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The present study was undertaken to compare the inheritance of behavioral and morphological features of two closely related species of Anas, and to attempt to establish whether any significant degree of behavioral variation occurs in the second generation which could be attributed to these genetic processes.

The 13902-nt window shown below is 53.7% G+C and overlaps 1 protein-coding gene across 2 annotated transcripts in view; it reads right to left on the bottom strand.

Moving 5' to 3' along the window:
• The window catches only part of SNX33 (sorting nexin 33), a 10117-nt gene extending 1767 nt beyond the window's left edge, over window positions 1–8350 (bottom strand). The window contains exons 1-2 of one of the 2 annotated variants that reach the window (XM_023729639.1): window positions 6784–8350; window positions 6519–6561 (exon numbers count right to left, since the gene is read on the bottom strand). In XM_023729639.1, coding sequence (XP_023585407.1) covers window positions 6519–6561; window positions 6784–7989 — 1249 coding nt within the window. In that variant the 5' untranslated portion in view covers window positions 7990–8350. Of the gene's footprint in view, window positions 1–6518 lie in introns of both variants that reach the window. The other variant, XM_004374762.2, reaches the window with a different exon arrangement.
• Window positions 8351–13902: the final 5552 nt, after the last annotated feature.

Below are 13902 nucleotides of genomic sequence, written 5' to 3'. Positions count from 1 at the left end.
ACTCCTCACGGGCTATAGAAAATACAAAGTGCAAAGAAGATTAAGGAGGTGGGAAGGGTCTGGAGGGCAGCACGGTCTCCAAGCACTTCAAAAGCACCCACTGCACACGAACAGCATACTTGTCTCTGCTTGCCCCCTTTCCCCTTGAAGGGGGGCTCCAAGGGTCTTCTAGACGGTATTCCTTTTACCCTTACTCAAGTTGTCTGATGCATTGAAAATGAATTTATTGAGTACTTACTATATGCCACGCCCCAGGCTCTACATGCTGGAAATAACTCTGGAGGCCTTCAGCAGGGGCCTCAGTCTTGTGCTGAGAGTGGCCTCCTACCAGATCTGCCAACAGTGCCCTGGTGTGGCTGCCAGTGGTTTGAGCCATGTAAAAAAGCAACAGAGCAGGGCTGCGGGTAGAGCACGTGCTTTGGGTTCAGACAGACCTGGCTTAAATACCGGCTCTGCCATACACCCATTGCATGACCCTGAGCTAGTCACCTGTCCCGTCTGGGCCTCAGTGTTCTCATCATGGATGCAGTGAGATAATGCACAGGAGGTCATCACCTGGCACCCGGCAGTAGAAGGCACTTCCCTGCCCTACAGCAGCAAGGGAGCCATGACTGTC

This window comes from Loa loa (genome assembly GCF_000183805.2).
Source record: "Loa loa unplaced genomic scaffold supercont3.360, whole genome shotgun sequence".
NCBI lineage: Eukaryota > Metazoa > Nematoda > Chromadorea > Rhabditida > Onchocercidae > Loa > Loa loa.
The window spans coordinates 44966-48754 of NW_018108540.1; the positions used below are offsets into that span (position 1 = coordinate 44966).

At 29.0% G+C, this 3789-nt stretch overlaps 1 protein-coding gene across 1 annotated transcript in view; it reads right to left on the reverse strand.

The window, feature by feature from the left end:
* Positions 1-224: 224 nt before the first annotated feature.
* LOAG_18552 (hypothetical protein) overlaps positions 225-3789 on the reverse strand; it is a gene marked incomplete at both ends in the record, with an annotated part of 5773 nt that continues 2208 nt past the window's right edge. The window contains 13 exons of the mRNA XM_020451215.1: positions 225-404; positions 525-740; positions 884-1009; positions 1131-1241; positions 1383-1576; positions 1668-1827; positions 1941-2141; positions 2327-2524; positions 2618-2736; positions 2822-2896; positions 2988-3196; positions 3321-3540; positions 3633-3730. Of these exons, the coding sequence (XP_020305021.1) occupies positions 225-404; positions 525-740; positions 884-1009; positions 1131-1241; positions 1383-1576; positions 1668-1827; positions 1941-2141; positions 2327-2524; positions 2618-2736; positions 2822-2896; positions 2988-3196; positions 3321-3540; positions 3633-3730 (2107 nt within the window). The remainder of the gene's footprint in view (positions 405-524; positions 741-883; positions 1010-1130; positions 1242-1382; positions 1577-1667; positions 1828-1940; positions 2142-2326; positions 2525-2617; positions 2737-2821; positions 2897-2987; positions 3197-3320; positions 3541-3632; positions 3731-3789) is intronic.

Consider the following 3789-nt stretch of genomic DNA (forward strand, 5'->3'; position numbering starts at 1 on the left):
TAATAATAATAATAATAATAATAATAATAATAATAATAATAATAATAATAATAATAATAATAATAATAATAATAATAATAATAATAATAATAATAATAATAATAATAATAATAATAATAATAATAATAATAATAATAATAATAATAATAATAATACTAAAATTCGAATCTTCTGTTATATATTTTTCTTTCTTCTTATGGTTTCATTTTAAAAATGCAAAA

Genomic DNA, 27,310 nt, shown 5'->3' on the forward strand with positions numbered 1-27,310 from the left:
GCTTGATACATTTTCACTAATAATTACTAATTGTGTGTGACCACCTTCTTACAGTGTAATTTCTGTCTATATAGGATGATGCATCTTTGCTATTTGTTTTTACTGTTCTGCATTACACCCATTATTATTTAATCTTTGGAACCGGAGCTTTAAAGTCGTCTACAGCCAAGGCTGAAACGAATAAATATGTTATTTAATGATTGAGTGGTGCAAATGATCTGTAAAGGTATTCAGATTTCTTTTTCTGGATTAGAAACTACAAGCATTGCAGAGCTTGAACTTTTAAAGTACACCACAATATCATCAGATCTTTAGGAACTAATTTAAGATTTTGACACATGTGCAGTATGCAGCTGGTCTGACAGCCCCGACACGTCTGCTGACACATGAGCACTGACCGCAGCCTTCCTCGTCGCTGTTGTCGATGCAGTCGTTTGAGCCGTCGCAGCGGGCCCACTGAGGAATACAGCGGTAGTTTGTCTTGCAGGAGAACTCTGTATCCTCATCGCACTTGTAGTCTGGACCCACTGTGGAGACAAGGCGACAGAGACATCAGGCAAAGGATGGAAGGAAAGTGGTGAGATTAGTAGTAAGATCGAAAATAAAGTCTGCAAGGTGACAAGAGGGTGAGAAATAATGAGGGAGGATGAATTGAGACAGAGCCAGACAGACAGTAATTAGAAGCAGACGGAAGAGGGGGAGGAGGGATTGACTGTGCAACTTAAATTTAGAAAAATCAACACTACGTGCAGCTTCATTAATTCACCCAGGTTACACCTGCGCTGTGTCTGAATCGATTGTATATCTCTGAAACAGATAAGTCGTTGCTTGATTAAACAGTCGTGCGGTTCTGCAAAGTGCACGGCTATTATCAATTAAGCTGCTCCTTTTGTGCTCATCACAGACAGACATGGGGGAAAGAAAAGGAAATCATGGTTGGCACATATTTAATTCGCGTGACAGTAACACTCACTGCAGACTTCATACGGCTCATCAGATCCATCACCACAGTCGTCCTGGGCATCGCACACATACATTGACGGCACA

Two closely related species of Anas, the Common Mallard (A. p. platyrhynchos) and the Common Pintail (A. a. acuta), were selected for study. Both species have been repeatedly hybridized in captivity (GRAY, 1958; PHILLIPS, 1915, 1921), and occasionally hybrids occur in the wild. MAYR (1963) has commented on the fact that these sympatric Holarctic species have complete interspecific hybrid fertility, have a combined world population possibly exceeding 1000,000,000 and yet the rate of natural hybridization is probably less than one in several thousand. Thus, isolating mechanisms other than hybrid sterility, which presumably consist primarily of plumage and behavioral differences, are effective in maintaining the two species as distinct entities.